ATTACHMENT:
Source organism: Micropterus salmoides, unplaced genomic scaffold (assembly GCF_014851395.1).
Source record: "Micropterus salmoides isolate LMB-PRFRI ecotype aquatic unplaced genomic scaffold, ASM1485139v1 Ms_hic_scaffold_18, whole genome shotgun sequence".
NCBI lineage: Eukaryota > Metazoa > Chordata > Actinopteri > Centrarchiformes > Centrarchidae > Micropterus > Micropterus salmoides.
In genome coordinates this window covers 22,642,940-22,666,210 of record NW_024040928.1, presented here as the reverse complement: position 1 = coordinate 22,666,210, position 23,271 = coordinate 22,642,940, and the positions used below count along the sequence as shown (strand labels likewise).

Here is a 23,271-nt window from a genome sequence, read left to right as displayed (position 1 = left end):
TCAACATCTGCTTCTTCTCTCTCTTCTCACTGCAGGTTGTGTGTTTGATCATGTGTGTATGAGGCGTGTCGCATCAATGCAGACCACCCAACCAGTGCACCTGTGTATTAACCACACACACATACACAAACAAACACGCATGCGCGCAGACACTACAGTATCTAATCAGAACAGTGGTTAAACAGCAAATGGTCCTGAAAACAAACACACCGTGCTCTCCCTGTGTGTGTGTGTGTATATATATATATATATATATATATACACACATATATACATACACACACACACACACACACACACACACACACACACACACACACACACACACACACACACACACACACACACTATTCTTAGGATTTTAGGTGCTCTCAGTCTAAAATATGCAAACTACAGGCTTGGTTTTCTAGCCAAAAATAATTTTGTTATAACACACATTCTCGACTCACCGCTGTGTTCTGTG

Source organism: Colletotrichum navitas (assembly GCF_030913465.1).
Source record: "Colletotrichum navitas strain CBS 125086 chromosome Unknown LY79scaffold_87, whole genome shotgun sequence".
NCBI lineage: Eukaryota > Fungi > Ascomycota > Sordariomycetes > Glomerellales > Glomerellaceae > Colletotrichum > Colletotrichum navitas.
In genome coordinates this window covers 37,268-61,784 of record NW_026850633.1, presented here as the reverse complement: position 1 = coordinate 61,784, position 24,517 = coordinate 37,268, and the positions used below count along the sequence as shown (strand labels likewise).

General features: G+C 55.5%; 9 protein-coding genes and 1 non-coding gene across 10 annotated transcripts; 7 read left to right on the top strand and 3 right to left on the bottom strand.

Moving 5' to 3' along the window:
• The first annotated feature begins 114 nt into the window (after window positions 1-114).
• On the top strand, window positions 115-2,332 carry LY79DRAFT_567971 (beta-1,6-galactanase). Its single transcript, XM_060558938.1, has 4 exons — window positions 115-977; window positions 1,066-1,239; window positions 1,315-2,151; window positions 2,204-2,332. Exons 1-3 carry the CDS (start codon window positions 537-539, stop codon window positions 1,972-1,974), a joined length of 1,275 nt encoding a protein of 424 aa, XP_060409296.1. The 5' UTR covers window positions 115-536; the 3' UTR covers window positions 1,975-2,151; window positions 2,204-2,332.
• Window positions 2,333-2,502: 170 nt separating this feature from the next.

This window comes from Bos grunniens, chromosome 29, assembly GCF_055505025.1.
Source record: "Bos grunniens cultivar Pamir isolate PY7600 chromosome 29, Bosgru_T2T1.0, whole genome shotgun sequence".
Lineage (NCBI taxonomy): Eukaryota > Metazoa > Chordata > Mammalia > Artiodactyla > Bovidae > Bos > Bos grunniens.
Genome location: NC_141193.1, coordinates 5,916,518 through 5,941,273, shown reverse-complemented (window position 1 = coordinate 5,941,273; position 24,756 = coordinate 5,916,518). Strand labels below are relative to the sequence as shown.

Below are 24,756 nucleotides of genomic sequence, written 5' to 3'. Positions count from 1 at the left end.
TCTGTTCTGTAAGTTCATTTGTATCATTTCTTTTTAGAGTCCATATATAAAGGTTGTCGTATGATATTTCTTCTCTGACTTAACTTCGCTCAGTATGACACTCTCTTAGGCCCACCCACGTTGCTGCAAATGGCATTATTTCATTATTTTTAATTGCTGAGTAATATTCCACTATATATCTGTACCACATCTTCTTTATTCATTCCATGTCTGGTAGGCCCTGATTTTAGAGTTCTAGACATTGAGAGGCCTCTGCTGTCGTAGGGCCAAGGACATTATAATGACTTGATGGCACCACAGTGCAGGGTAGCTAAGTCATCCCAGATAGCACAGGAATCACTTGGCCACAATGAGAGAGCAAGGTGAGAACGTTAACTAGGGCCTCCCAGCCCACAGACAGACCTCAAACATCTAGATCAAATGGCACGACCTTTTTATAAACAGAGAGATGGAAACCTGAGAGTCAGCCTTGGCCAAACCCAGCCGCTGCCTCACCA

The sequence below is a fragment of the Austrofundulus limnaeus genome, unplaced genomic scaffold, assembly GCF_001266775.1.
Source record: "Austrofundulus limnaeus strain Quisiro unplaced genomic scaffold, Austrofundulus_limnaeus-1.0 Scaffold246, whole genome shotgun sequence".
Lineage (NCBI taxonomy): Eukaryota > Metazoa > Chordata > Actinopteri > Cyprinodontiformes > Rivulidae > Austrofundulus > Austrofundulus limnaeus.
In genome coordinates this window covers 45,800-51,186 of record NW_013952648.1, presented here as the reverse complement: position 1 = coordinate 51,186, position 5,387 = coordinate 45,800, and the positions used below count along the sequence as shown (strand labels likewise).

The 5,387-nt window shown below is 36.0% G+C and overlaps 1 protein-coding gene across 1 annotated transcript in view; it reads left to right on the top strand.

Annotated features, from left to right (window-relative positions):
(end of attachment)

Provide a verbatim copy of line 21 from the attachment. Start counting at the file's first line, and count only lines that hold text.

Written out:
TCTGTTCTGTAAGTTCATTTGTATCATTTCTTTTTAGAGTCCATATATAAAGGTTGTCGTATGATATTTCTTCTCTGACTTAACTTCGCTCAGTATGACACTCTCTTAGGCCCACCCACGTTGCTGCAAATGGCATTATTTCATTATTTTTAATTGCTGAGTAATATTCCACTATATATCTGTACCACATCTTCTTTATTCATTCCATGTCTGGTAGGCCCTGATTTTAGAGTTCTAGACATTGAGAGGCCTCTGCTGTCGTAGGGCCAAGGACATTATAATGACTTGATGGCACCACAGTGCAGGGTAGCTAAGTCATCCCAGATAGCACAGGAATCACTTGGCCACAATGAGAGAGCAAGGTGAGAACGTTAACTAGGGCCTCCCAGCCCACAGACAGACCTCAAACATCTAGATCAAATGGCACGACCTTTTTATAAACAGAGAGATGGAAACCTGAGAGTCAGCCTTGGCCAAACCCAGCCGCTGCCTCACCA